I used to work with THP-1 monocytes/macrophages and I found that the media is "milky" when the cells are in suspension and at a high density. The media might turn milky if you had a bacterial infection in the flask but not sure.

I would throw out your media and the cells/flasks etc and take your time decontaminating the hood. Spray everything down with ethanol and a fungicide and it might be a good idea to have a more experienced lab member watch you perform cell culture and then provide a critique of it. Ive been doing cell culture for a few years now but I was in doubt recently about my aseptic technique and asked to be monitored briefly.


Where testing for Mycoplasma is concerned there are several commercially available means to use, each with their own advantages and disadvantages. I have attached a PDF document for you to look at. We use a standard PCR method but this can sometimes give you false positives. Other methods are both time consuming and expensive.

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#3 rhombus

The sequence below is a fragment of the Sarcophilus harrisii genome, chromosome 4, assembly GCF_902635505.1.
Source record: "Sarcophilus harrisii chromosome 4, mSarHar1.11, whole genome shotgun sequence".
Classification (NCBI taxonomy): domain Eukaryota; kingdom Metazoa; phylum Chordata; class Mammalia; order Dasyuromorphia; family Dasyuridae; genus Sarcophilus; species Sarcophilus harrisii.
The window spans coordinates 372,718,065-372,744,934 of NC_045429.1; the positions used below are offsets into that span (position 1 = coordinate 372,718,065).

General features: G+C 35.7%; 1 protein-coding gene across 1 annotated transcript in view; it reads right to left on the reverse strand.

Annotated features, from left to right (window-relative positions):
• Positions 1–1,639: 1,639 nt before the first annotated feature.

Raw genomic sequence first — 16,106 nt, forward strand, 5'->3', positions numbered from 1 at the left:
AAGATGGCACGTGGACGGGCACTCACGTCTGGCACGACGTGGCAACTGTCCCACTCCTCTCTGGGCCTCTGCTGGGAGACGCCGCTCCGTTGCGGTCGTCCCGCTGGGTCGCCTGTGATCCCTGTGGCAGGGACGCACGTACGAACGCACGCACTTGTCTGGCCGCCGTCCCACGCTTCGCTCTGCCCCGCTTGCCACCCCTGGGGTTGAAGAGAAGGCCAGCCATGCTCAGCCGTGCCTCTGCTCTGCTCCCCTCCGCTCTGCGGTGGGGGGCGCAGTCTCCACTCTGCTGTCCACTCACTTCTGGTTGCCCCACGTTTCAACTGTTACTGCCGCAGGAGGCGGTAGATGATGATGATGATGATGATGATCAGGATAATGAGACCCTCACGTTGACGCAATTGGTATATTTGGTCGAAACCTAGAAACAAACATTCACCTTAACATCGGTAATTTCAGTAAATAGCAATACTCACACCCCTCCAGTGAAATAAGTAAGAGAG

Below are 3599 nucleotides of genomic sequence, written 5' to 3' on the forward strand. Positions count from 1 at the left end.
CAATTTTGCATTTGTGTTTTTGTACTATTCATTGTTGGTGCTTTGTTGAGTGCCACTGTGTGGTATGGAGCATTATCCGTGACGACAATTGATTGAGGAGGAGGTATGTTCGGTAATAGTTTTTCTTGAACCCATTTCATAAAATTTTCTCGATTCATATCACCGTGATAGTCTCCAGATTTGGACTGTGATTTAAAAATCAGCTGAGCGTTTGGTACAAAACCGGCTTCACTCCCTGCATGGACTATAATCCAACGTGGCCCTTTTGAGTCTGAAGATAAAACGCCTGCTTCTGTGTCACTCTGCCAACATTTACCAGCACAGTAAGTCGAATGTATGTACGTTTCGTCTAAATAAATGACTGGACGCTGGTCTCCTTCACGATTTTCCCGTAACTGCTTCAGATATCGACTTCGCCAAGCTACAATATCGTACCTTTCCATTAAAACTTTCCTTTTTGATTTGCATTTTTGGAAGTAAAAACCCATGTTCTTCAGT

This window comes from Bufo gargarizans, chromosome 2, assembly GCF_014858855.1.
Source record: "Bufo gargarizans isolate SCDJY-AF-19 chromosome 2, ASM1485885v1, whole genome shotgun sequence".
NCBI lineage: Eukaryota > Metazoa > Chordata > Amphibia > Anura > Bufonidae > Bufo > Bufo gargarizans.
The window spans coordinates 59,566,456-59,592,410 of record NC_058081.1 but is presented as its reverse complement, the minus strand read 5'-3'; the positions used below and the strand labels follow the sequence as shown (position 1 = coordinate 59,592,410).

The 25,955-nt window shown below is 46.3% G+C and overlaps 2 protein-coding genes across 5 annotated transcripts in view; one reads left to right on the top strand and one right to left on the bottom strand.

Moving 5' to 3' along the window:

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Posted 19 March 2010 - 03:52 AM

Hi,

I used to work with THP-1 monocytes/macrophages and I found that the media is "milky" when the cells are in suspension and at a high density. The media might turn milky if you had a bacterial infection in the flask but not sure.

I would throw out your media and the cells/flasks etc and take your time decontaminating the hood. Spray everything down with ethanol and a fungicide and it might be a good idea to have a more experienced lab member watch you perform cell culture and then provide a critique of it. Ive been doing cell culture for a few years now but I was in doubt recently about my aseptic technique and asked to be monitored briefly.


Where testing for Mycoplasma is concerned there are several commercially available means to use, each with their own advantages and disadvantages. I have attached a PDF document for you to look at. We use a standard PCR method but this can sometimes give you false positives. Other methods are both time consuming and expensive.



Dear All,

I apologise to other posters who have read my posts before on Mycoplasma detection and testing, but as this post suggests, there are still some unaware reseachers who are compromising their experiments.